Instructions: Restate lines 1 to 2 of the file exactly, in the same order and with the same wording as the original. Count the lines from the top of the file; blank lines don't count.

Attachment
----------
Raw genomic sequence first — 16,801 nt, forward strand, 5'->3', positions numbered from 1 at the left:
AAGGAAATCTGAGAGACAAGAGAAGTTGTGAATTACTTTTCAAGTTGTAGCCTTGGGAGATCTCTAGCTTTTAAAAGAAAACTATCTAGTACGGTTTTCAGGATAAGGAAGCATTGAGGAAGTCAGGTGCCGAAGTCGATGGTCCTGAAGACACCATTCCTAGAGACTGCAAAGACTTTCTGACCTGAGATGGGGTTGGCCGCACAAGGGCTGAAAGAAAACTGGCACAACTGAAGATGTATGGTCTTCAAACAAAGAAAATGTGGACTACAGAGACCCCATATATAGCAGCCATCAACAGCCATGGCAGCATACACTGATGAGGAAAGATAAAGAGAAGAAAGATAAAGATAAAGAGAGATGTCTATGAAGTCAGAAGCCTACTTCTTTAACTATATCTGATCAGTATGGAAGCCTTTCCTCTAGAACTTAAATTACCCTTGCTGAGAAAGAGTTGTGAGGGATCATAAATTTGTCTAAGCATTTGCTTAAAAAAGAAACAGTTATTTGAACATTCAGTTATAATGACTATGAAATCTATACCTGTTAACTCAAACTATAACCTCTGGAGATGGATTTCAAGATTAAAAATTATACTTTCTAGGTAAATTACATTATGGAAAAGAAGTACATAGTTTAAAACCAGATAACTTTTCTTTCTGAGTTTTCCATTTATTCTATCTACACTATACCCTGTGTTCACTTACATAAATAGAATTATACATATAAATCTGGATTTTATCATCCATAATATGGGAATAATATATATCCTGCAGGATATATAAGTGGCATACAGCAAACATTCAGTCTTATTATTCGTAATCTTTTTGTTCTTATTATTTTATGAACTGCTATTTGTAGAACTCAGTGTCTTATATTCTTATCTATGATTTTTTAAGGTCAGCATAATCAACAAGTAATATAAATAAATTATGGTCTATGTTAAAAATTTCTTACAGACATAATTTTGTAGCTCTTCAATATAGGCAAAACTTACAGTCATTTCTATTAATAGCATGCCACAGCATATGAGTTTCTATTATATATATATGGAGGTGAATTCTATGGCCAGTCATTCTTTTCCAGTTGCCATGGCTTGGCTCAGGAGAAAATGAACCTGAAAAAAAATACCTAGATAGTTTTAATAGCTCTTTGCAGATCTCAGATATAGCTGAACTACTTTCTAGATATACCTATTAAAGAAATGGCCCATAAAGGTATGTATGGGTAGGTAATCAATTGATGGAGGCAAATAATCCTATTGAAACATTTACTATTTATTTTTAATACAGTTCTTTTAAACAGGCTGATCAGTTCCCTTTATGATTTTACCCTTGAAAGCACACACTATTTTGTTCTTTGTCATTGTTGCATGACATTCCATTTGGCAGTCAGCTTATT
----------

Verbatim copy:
Raw genomic sequence first — 16,801 nt, forward strand, 5'->3', positions numbered from 1 at the left:
AAGGAAATCTGAGAGACAAGAGAAGTTGTGAATTACTTTTCAAGTTGTAGCCTTGGGAGATCTCTAGCTTTTAAAAGAAAACTATCTAGTACGGTTTTCAGGATAAGGAAGCATTGAGGAAGTCAGGTGCCGAAGTCGATGGTCCTGAAGACACCATTCCTAGAGACTGCAAAGACTTTCTGACCTGAGATGGGGTTGGCCGCACAAGGGCTGAAAGAAAACTGGCACAACTGAAGATGTATGGTCTTCAAACAAAGAAAATGTGGACTACAGAGACCCCATATATAGCAGCCATCAACAGCCATGGCAGCATACACTGATGAGGAAAGATAAAGAGAAGAAAGATAAAGATAAAGAGAGATGTCTATGAAGTCAGAAGCCTACTTCTTTAACTATATCTGATCAGTATGGAAGCCTTTCCTCTAGAACTTAAATTACCCTTGCTGAGAAAGAGTTGTGAGGGATCATAAATTTGTCTAAGCATTTGCTTAAAAAAGAAACAGTTATTTGAACATTCAGTTATAATGACTATGAAATCTATACCTGTTAACTCAAACTATAACCTCTGGAGATGGATTTCAAGATTAAAAATTATACTTTCTAGGTAAATTACATTATGGAAAAGAAGTACATAGTTTAAAACCAGATAACTTTTCTTTCTGAGTTTTCCATTTATTCTATCTACACTATACCCTGTGTTCACTTACATAAATAGAATTATACATATAAATCTGGATTTTATCATCCATAATATGGGAATAATATATATCCTGCAGGATATATAAGTGGCATACAGCAAACATTCAGTCTTATTATTCGTAATCTTTTTGTTCTTATTATTTTATGAACTGCTATTTGTAGAACTCAGTGTCTTATATTCTTATCTATGATTTTTTAAGGTCAGCATAATCAACAAGTAATATAAATAAATTATGGTCTATGTTAAAAATTTCTTACAGACATAATTTTGTAGCTCTTCAATATAGGCAAAACTTACAGTCATTTCTATTAATAGCATGCCACAGCATATGAGTTTCTATTATATATATATGGAGGTGAATTCTATGGCCAGTCATTCTTTTCCAGTTGCCATGGCTTGGCTCAGGAGAAAATGAACCTGAAAAAAAATACCTAGATAGTTTTAATAGCTCTTTGCAGATCTCAGATATAGCTGAACTACTTTCTAGATATACCTATTAAAGAAATGGCCCATAAAGGTATGTATGGGTAGGTAATCAATTGATGGAGGCAAATAATCCTATTGAAACATTTACTATTTATTTTTAATACAGTTCTTTTAAACAGGCTGATCAGTTCCCTTTATGATTTTACCCTTGAAAGCACACACTATTTTGTTCTTTGTCATTGTTGCATGACATTCCATTTGGCAGTCAGCTTATT